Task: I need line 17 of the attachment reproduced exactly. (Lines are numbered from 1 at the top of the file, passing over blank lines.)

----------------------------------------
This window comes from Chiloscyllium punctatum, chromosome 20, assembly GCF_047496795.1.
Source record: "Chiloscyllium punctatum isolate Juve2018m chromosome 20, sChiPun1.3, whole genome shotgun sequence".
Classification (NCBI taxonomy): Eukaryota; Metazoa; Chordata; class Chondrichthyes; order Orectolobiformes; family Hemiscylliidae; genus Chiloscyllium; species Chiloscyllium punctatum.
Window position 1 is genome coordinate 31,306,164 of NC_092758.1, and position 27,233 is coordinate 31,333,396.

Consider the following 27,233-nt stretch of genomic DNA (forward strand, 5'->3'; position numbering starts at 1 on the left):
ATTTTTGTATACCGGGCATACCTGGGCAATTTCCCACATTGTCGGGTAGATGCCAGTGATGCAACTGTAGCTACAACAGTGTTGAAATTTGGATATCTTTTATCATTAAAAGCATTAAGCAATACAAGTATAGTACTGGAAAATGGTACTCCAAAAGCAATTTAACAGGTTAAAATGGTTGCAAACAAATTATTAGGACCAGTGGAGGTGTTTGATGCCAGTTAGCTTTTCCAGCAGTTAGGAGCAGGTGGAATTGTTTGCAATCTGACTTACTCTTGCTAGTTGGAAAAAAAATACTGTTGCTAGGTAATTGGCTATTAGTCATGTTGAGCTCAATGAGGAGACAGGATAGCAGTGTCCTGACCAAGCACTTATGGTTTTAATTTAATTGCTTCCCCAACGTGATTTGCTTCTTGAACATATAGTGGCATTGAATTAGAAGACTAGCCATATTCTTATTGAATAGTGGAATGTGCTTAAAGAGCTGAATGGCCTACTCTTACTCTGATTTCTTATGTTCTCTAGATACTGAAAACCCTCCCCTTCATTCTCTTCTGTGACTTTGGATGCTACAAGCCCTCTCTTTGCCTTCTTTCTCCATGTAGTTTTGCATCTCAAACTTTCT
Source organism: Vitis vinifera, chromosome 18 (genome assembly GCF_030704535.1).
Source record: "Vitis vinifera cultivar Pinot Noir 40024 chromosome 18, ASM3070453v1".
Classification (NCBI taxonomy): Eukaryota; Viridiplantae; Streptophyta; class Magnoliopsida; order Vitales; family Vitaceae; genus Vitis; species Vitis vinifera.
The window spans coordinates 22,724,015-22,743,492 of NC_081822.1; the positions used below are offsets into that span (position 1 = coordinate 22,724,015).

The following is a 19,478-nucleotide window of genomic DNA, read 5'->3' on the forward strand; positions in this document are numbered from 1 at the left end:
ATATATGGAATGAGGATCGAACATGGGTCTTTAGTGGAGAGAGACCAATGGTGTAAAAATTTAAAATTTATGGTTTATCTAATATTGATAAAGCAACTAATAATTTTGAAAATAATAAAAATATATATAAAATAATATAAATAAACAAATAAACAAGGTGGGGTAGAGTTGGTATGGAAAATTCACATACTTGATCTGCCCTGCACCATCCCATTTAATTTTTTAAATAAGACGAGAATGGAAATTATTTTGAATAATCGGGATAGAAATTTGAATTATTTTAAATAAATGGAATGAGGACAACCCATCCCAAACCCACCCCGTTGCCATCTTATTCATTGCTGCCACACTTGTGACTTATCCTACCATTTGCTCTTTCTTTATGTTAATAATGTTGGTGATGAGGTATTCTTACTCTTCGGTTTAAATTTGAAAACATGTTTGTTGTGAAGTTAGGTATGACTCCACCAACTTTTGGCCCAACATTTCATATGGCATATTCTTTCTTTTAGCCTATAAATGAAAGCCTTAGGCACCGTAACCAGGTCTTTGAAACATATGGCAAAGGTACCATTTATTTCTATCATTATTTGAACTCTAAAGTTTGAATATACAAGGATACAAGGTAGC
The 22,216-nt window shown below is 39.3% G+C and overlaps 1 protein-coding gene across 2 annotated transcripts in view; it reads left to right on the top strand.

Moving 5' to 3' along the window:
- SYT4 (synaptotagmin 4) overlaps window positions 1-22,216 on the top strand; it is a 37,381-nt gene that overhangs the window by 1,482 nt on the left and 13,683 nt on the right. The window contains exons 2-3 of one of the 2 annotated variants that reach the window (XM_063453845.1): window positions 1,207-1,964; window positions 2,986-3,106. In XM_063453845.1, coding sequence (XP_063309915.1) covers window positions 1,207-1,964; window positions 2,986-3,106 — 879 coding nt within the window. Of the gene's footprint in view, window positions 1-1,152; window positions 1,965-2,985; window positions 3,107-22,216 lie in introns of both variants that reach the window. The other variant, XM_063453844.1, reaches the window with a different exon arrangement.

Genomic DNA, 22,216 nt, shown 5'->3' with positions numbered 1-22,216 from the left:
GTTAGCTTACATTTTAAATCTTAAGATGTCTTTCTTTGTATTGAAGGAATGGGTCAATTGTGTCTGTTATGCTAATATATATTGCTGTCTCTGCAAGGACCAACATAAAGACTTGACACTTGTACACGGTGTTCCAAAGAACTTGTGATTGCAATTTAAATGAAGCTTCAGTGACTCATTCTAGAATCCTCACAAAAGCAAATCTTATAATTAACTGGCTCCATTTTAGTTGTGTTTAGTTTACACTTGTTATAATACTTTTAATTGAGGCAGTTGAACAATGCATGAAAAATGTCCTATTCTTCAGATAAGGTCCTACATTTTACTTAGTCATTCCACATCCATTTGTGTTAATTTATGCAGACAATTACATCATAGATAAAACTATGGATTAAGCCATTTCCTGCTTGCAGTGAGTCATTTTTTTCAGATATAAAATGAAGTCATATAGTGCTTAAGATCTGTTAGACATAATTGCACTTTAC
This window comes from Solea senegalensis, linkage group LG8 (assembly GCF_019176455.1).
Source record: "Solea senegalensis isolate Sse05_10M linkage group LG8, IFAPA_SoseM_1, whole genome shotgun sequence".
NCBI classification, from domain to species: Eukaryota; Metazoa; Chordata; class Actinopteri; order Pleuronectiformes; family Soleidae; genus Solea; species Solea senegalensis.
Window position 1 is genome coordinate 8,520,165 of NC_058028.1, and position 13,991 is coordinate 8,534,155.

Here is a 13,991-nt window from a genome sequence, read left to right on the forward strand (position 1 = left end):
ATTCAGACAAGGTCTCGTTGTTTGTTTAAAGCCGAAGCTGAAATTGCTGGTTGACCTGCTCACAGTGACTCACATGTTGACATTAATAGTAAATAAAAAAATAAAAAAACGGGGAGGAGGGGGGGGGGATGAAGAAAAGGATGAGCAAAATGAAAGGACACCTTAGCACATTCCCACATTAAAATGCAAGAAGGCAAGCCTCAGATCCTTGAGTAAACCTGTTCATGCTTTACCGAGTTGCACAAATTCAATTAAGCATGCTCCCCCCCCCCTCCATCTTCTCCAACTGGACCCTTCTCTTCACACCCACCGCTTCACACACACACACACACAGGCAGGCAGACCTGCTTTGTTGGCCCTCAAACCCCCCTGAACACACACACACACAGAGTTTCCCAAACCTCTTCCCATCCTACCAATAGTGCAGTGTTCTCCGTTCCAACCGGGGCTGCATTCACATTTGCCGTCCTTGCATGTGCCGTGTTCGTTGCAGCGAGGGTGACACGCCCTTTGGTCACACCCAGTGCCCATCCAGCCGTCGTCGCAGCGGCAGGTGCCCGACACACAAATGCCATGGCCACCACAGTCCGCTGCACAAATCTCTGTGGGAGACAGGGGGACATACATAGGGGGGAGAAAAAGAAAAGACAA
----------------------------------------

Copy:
GTTAGCTTACATTTTAAATCTTAAGATGTCTTTCTTTGTATTGAAGGAATGGGTCAATTGTGTCTGTTATGCTAATATATATTGCTGTCTCTGCAAGGACCAACATAAAGACTTGACACTTGTACACGGTGTTCCAAAGAACTTGTGATTGCAATTTAAATGAAGCTTCAGTGACTCATTCTAGAATCCTCACAAAAGCAAATCTTATAATTAACTGGCTCCATTTTAGTTGTGTTTAGTTTACACTTGTTATAATACTTTTAATTGAGGCAGTTGAACAATGCATGAAAAATGTCCTATTCTTCAGATAAGGTCCTACATTTTACTTAGTCATTCCACATCCATTTGTGTTAATTTATGCAGACAATTACATCATAGATAAAACTATGGATTAAGCCATTTCCTGCTTGCAGTGAGTCATTTTTTTCAGATATAAAATGAAGTCATATAGTGCTTAAGATCTGTTAGACATAATTGCACTTTAC